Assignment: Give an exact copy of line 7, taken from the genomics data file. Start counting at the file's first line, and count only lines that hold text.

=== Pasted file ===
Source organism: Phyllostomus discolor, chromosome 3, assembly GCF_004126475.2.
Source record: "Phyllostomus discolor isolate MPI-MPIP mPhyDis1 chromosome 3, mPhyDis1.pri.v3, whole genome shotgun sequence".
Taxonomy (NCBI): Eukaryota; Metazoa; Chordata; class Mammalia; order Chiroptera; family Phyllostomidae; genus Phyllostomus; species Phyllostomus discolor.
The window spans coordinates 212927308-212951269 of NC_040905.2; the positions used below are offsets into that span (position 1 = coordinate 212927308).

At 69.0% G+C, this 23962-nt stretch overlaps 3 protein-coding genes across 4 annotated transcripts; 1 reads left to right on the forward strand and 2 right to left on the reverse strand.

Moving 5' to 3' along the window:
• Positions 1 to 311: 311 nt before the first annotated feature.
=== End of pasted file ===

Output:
• Positions 1 to 311: 311 nt before the first annotated feature.